If you lived through the 90s and were old enough to grow facial hair, chances are, you wore a wrap-around mustache/beard combination and you probably called it a goatee. You might be shocked to know that in the modern era, this facial hair style, mistakenly called a goatee, is actually a 400 year old Flemish (Dutch) style called a Van Dyke.
Author, Victoria Sherrow, explains both types of facial hair in her historical study of appearance in For Appearance’s Sake:
Goatees are tufts of hair on the chin, trimmed to look like the beard of a male goat, which give them their name.
Some men wear a mustache along with this type of beard. Variations of this look include the Van Dyke beard, which was named for seventeenth-century Flemish artist Anthony Van Dyke (1599 – 1641), whose portraits showed men wearing goatees.
Men like King Charles I of England. Charles usually sported a long chin beard and mustache combo, and commissioned many Van Dyke portraits. Shown here, Charles I from Three Angles by Van Dyke, was created as a guide for Italian sculptor, Bernini, commissioned by Pope Urban VIII to make the bust of the king. (Bernini is the famous sculptor of the period who did breathtaking work with marble and created such pieces as The Ecstasy of St. Theresa, David, and Apollo and Daphne. See images of his work here.)
This style comes in many forms from the complete, solid wrap-around, to various detached mustache and chin beard combinations of various shapes and styles that go in and out of fashion. During the Grunge period of the 90s, for example, every guy I knew who could grow a beard wore a closed Van Dyke (but called it a goatee).
The great musicians of the period wore them well – Nirvana’s Kurt Cobain, Soundgarden’s Chris Cornell, and sometimes Pearl Jam’s Eddie Vedder. The Van Dyke is a strong characteristic feature of the 90s and it was a good look at the time, but that was 20 years ago (!). Gents, if you haven’t changed your facial hair since 1994, I strongly suggest you modernize and shave off or reshape your whiskers – there are many variations of the mustache-chin beard style and lots of style experimentation to do that won’t make you look like you’re clinging to your youth.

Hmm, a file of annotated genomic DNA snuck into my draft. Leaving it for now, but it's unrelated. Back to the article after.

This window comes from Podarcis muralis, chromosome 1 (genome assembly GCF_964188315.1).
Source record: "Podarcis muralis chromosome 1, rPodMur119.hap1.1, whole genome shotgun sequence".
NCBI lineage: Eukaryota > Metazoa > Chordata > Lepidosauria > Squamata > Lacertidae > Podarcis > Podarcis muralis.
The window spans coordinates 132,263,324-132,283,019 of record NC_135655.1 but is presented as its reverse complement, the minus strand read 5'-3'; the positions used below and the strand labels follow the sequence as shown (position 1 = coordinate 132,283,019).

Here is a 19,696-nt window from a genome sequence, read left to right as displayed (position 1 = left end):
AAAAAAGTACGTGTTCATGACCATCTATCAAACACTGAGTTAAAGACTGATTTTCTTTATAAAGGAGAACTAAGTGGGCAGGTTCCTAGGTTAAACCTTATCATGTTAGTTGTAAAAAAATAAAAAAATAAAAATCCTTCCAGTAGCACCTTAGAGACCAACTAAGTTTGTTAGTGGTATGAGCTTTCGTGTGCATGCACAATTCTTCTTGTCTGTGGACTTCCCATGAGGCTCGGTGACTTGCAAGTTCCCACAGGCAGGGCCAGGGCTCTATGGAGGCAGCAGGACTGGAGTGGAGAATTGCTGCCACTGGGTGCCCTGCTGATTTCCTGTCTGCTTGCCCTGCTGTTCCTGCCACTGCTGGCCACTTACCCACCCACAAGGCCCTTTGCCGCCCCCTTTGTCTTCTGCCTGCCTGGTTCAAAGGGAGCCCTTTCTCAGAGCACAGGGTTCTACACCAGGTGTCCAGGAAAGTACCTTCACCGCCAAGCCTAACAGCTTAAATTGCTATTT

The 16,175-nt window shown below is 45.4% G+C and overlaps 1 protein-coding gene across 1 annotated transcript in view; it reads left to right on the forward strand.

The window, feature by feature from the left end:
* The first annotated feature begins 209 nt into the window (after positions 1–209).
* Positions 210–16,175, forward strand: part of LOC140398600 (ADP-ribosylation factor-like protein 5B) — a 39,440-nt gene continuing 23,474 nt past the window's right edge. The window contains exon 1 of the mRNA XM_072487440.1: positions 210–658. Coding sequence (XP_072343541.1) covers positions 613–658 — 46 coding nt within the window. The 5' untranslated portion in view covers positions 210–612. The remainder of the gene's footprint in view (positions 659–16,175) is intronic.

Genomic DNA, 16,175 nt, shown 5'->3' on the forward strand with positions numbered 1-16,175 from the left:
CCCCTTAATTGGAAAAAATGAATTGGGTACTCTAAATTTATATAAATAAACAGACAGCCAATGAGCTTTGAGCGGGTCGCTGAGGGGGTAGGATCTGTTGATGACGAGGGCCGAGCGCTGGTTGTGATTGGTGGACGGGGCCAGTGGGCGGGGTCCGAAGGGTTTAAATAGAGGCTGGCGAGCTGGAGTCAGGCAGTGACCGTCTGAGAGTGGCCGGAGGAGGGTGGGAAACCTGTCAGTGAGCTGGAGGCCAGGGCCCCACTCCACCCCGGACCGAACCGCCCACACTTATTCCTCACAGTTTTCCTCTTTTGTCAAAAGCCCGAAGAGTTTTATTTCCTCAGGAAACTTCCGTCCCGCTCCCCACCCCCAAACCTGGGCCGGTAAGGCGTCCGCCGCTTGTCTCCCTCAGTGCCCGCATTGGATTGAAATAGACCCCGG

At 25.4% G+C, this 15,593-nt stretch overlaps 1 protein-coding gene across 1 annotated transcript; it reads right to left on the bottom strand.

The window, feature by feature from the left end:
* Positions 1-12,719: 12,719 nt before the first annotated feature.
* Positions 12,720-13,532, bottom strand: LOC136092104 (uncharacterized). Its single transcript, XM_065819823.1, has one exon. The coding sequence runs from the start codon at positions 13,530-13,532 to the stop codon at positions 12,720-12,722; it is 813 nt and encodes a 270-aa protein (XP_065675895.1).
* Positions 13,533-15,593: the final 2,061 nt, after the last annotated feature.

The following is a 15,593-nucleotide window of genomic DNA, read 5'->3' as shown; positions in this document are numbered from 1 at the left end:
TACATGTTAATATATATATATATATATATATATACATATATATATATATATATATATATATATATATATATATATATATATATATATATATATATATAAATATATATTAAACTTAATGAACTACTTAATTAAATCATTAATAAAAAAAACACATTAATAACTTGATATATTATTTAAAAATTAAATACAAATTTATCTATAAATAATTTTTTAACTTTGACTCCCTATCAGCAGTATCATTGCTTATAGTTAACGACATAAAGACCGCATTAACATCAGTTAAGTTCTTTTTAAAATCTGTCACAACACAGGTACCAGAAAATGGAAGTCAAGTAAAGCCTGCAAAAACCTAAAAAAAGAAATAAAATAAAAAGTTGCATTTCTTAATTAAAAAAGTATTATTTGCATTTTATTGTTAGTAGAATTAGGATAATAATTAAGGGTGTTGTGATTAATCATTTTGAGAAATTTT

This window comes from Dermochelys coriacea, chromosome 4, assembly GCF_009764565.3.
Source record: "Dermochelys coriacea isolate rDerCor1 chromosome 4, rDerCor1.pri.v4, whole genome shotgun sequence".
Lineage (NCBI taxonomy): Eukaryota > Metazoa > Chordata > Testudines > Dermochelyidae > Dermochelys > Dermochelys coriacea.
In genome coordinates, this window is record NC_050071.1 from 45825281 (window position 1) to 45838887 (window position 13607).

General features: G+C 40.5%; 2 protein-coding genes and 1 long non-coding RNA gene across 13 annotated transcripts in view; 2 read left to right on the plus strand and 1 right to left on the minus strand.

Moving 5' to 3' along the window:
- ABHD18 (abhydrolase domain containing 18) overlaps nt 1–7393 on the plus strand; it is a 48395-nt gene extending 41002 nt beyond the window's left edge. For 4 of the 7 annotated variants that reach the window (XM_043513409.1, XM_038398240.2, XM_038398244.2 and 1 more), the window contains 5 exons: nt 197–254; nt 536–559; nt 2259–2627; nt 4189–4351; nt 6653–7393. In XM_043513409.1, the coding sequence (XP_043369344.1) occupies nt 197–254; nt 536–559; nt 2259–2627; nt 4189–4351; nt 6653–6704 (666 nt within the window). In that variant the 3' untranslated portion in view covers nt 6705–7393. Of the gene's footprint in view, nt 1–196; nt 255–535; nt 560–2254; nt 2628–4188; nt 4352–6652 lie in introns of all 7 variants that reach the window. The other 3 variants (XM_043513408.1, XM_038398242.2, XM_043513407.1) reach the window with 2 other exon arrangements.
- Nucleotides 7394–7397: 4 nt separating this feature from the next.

The face is like a canvas; women change their looks by applying cosmetics, men by shaving, growing, and shaping their beards.
Heavy Van Dyke fans
Metal musicians seem to like the Van Dyke, and lots of rockers come to mind. The two different Van Dyke styles shown here are worn by Pantera members: guitarist, Dimebag Darrell, wore a long mustache, grew his chin beard out and dyed it red. Ian Scott, the guitarist from Anthrax, also has a long chin beard that he sometimes colours red (not sure which came first), but he wears it alone without a ‘stache. He also shaves his head which makes his goatee more prominent and obvious.
Darrell’s brother and drummer, Vinnie Paul, wears a closed Van Dyke style with fancy chops. Shown here, his cool three-section chop sets off his Van Dyke.
The goatee proper, is simply chin whiskers, as Sherrow says, so-called because of its similarity to the chin hair of the billy-goat. The origin of goatee beards is thought to have originated in ancient Greece, where Pan, god of the woods, of creativity, music, poetry, and sexuality, is usually depicted wearing a chin beard.
Over time, this image of a goatee-d deity morphed into an image of the occult, known as Baphomet, illustrated in Eliphas Levi”s Dogmas and Rituals in High Magic (below). According to Secret Arcana, a website devoted to occult symbolism, Baphomet is symbolic of alchemy “where separate and opposing forces are united in perfect equilibrium to generate Astral Light.”
This Baphomet image has become synonymous with Satan and associated with sin and darkness. If one thinks along extreme lines and decides to split the world into good and bad, embracing the dark, bad side is, in a sense, a way to thumb one’s nose at the “good” establishment. Not surprisingly, many rock and rollers have embraced the bad-ass, bad-boy image associated with darkness and the rebellion against the mundane.
Metal musicians who favour the goatee include Metallica singer and guitarist, James Hetfield, who sometimes wears a long, two-piece goatee, and bassist and vocalist for Slayer, Tom Araya, favours a long one-piece goatee.
Abe Lincoln was known to sport a goatee, as did the beatnicks of the 1950s. When Pittsburgh Pirates pitcher, Joel Hanrahan, shaved off his chin beard, it was an event – read this hilarious tribute to Hanrahan’s dead goatee here. And let’s not forget the most famous cartoon goatee of them all, the chin beard of Norville “Shaggy” Rogers, slacker and suspected stoner on Scooby-Doo.
For this post, it was simply my intention to clarify the Van Dyke and the goatee confusion, but what I found in the research is amazing to me. The historical, artistic, and occult lore of facial hair runs deeper than I realized and I am led to one conclusion: no matter how much things change, the more they stay the same.